Throughout my life, it had been drilled into me that jazz was created by blacks and represented the apex of African-American musical civilization. Against that historical backdrop, I also practiced a form of racial profiling of musicians. To like a “white sound,” or worse, a white musician who “sounded black,” was cultural treason. But jazz at the beginning of the 21st century is appropriately black, brown, and beige.
One seemingly unresolved issue in the realm of field recordings is the tension between authenticity and abstraction. One can view an artist’s work with “the field” as existing somewhere between these two different, though not mutually exclusive, concerns.
Discrimination against someone of the “wrong” color, ethnicity, sex, or sexual orientation is generally frowned upon in modern society. But progress is still needed in the area of discrimination on the basis of a person’s age and ageism is very much alive in the emerging composer arena. In short, once you get to a certain age, you’re considered too old to tango.
Why music students should be more wary than anyone about education debt.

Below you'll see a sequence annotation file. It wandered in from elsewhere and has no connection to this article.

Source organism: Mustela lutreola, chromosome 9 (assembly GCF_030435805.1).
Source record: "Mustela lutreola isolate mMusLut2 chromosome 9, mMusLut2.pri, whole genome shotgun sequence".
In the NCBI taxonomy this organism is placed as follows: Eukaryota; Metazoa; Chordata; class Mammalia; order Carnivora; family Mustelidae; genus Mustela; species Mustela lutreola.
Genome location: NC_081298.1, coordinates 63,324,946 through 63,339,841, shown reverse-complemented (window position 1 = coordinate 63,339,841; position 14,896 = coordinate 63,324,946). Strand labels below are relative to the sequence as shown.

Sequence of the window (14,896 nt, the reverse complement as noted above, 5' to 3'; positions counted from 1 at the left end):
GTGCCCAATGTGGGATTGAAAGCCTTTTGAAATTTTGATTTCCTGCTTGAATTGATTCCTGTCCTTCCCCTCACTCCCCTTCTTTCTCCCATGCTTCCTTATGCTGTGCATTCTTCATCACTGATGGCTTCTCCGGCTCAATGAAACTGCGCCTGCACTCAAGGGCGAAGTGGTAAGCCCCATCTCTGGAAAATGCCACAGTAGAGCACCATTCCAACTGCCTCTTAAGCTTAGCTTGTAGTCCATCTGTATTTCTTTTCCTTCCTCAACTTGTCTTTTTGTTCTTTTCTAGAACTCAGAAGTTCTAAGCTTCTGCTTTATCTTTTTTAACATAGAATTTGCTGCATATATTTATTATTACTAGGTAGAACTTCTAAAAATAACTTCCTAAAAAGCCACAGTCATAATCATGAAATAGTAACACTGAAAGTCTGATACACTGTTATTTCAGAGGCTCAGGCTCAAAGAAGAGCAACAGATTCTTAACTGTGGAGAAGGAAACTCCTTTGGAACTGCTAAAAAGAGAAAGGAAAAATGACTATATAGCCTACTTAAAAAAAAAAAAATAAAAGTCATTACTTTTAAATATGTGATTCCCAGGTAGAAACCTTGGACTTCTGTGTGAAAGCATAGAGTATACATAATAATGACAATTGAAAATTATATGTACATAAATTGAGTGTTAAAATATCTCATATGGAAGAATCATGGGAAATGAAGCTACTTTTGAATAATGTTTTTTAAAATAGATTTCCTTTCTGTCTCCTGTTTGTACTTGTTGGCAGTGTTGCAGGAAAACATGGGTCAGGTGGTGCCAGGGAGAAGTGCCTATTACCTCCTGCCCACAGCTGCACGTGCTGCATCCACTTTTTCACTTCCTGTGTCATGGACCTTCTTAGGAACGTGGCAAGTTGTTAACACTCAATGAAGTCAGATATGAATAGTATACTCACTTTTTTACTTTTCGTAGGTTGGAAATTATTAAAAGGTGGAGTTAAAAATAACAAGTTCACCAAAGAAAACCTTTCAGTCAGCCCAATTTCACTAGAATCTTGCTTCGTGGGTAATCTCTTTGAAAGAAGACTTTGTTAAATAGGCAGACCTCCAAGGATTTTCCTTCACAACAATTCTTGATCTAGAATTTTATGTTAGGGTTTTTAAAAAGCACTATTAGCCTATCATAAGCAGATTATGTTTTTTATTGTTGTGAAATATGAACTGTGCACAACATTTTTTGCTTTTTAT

I am strangely optimistic right now, at least for art, despite the enormous challenges we face as a species. Part of the reason is that I feel the forces that I’ll enumerate are in fact moving us towards a sort of new “common practice,” one that is far more diverse and comprehensive.
We all know what is meant when the accusation of academicism is lobbed: that person (or their line of thinking) is cloistered, out of touch, has little bearing on the real world. But really, there is no “real world” and no “general public.” They are ghosts we chase or sticks with which we composers use to beat ourselves up.
In presenting the four numbered symphonies by Ives during the course of one concert, the Detroit Symphony is taking listeners on a journey unlike any other in music. It is a serious examination of how American music evolved and how one composer brought that about.
According to their violist, the Attacca Quartet’s decision to record the complete string quartet works of John Adams was one of the easiest they’ve ever made.
As a community of music colleagues, we have a problem—and we all share the responsibility to make it better. As it turns out, the research Sheryl Sandberg discusses in Lean In may help us.
As long as the “influence” of Reich’s music can be traced back up the chain, the narrative will keep feeding itself. But there are risks to leaving the engine running unchecked.